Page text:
Like many political junkies, I've been fascinated the past few days by news about the June 23 "Brexit" referendum, in which roughly 52 percent of UK voters opted to Leave the European Union, while just 48 percent voted to Remain. The regional breakdown of the vote is fascinating, and the Financial Times published an excellent series of charts on "the demographics that drove Brexit" in this post by John Burn-Murdoch.
Leaving the European Union would hurt the UK economy in several ways, but that outcome isn't a foregone conclusion. David Allen Green is the leading voice speculating that the UK government could disregard a vote for Brexit, because unlike a 2011 vote on electoral reform, the June 23 referendum "is advisory rather than mandatory." On June 24, Green argued noted that Prime Minister David Cameron did not file the formal Article 50 notification that sets in motion a process for leaving the European Union. British Law Professor Mark Elliott speculated along similar lines here. Cameron had vowed to respect the results of Thursday's referendum, but he will resign soon, and his successor will not be bound by his promises.
In this country, most of the commentary about Brexit has focused on whether a result that shocked UK elites means Donald Trump is more likely to win the November election. Panicky Democrats, please know that an unexpected result across the pond does not change the underlying dynamic of the U.S. presidential race.
The UK result was within the margin of error of pre-referendum polls that showed a close race. In contrast, Hillary Clinton has led Trump in every head to head national poll for more than a month now. Several polls, most recently ABC/Washington Post and NBC/Wall Street Journal, have shown her lead growing over the last few weeks. The U.S. electorate has a lower proportion of non-Hispanic white voters than the UK does.
The electoral college also favors Clinton. I don't believe she will win as many electoral votes as in some recent projections, but remember: Trump needs to flip some states President Barack Obama carried twice. At this writing, he is not well-positioned to win any states Obama carried twice. But even if you give the Republican North Carolina, Ohio, Florida, and Virginia, which Larry Sabato sees leaning Democratic now, Clinton would still have more than 270 electoral votes. By the way, the president's approval rating in the national polling average has moved above 50 percent for the first time in more than three years, Paul Brandus observed today. Obama will not be a drag on Clinton's campaign the way President George W. Bush was for John McCain in 2008.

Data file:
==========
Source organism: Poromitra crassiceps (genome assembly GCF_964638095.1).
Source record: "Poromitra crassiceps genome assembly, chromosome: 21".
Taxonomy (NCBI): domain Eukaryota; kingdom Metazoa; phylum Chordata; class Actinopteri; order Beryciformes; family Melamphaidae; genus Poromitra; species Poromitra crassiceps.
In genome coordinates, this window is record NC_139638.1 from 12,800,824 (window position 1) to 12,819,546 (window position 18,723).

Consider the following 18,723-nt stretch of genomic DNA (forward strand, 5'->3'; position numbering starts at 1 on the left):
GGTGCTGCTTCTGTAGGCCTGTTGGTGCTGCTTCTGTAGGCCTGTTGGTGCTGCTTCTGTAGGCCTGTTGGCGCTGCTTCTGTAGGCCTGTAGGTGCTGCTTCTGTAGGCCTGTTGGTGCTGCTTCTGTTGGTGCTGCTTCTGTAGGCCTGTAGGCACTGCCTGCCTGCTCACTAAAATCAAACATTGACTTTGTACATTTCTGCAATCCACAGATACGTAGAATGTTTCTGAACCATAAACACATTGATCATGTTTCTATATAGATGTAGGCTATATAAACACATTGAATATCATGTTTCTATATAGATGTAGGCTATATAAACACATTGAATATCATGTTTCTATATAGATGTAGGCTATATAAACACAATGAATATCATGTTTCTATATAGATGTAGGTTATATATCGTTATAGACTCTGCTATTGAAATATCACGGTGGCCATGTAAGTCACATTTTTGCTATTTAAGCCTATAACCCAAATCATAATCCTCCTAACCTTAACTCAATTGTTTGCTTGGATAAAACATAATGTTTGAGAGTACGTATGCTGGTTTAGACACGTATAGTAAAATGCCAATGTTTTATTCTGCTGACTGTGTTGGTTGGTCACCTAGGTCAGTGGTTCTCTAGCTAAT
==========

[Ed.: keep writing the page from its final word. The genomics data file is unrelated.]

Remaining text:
I've seen no evidence that Trump can draw a Democratic crossover vote large enough to compensate for the lifelong Republicans who are rejecting him. The Des Moines Register recently carried an op-ed by Des Moines native Doug Elmets, a former adviser to Ronald Reagan who will cast his first-ever vote for a Democratic president this year. Trump's poor fundraising so far suggests that he won't be able to fund as much GOTV in the swing states as Clinton will.
I enclose below excerpts from this piece by Buzzfeed's Rosie Gray on why "Brexit Is Not The Same Thing As Trump."
This post is an open thread: all topics welcome. UPDATE: Added below a new television commercial Clinton's campaign will run on national cable networks to contrast "the reality of the Brexit vote with Trump’s response on his Scotland trip," which focused on his own golf course.
From a June 24 article by Buzzfeed's Rosie Gray, "Brexit Is Not The Same Thing As Trump."
“The markets discounting a Brexit were more about elite biases than what the data actually showed,” [Patrick] Ruffini said. “Likewise, in the Republican primary, there was a widespread expectation that voters would ‘come home’ to a normal candidate. But through the polls, voters were telling us where ‘home’ was for them. Elites chose to ignore it.”
“So many of these Trump voters had never actually voted in a Republican primary, making it difficult to project their behavior,” [Frank] Luntz said.
But that was the primary. This is the general, and Trump has been consistently behind Clinton in head-to-head polling matchups. And now the polls aren’t measuring the Republican primary electorate, but the general election electorate, which includes large blocs of voters hostile to Trump, like college-educated women.
Trump is also now moving from the primary — dominated by white, older voters — to a much more diverse general electorate. And diversity can play a role in outcomes: Nonwhite voters in the U.K. voted Remain — but the U.K. is significantly less diverse than the United States.
And the U.S. presidential election is very different from a purely issue-based referendum.
“The forces that drove the Leave campaign are very similar to the forces that drove Trump’s hostile takeover of the Republican Party,” said Whit Ayres, a Republican pollster who worked on Marco Rubio’s campaign this cycle. “The difference is the Brexit did not have a candidate — it was simply a policy choice. And a huge part of a vote for president involves an evaluation of who has the leadership and character to lead the country and the free world, and that is a very, very large component of a presidential choice.”
Hillary Clinton campaign ad "Tested":